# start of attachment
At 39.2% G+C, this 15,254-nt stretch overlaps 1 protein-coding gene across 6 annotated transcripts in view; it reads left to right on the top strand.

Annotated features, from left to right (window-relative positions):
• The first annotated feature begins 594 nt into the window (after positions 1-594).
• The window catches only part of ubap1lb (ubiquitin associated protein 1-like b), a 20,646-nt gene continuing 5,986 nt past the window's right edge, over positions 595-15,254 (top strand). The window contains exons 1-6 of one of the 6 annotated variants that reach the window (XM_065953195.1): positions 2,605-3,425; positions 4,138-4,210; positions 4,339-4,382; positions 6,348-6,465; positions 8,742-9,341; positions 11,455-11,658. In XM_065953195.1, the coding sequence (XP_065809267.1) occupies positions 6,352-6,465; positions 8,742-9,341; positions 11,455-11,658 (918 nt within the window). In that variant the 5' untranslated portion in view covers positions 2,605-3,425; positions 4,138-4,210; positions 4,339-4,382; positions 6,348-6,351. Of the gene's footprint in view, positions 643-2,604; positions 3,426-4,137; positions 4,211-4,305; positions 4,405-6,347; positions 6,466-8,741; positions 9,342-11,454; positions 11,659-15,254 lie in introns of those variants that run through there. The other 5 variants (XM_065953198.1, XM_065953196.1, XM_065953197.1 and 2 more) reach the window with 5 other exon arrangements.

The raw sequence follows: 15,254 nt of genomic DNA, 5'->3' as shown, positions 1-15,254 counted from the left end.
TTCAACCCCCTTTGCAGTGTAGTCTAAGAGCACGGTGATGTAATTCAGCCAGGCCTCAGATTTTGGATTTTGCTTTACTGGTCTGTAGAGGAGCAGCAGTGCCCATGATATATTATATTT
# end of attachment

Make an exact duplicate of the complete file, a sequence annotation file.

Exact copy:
At 39.2% G+C, this 15,254-nt stretch overlaps 1 protein-coding gene across 6 annotated transcripts in view; it reads left to right on the top strand.

Annotated features, from left to right (window-relative positions):
• The first annotated feature begins 594 nt into the window (after positions 1-594).
• The window catches only part of ubap1lb (ubiquitin associated protein 1-like b), a 20,646-nt gene continuing 5,986 nt past the window's right edge, over positions 595-15,254 (top strand). The window contains exons 1-6 of one of the 6 annotated variants that reach the window (XM_065953195.1): positions 2,605-3,425; positions 4,138-4,210; positions 4,339-4,382; positions 6,348-6,465; positions 8,742-9,341; positions 11,455-11,658. In XM_065953195.1, the coding sequence (XP_065809267.1) occupies positions 6,352-6,465; positions 8,742-9,341; positions 11,455-11,658 (918 nt within the window). In that variant the 5' untranslated portion in view covers positions 2,605-3,425; positions 4,138-4,210; positions 4,339-4,382; positions 6,348-6,351. Of the gene's footprint in view, positions 643-2,604; positions 3,426-4,137; positions 4,211-4,305; positions 4,405-6,347; positions 6,466-8,741; positions 9,342-11,454; positions 11,659-15,254 lie in introns of those variants that run through there. The other 5 variants (XM_065953198.1, XM_065953196.1, XM_065953197.1 and 2 more) reach the window with 5 other exon arrangements.

The raw sequence follows: 15,254 nt of genomic DNA, 5'->3' as shown, positions 1-15,254 counted from the left end.
TTCAACCCCCTTTGCAGTGTAGTCTAAGAGCACGGTGATGTAATTCAGCCAGGCCTCAGATTTTGGATTTTGCTTTACTGGTCTGTAGAGGAGCAGCAGTGCCCATGATATATTATATTT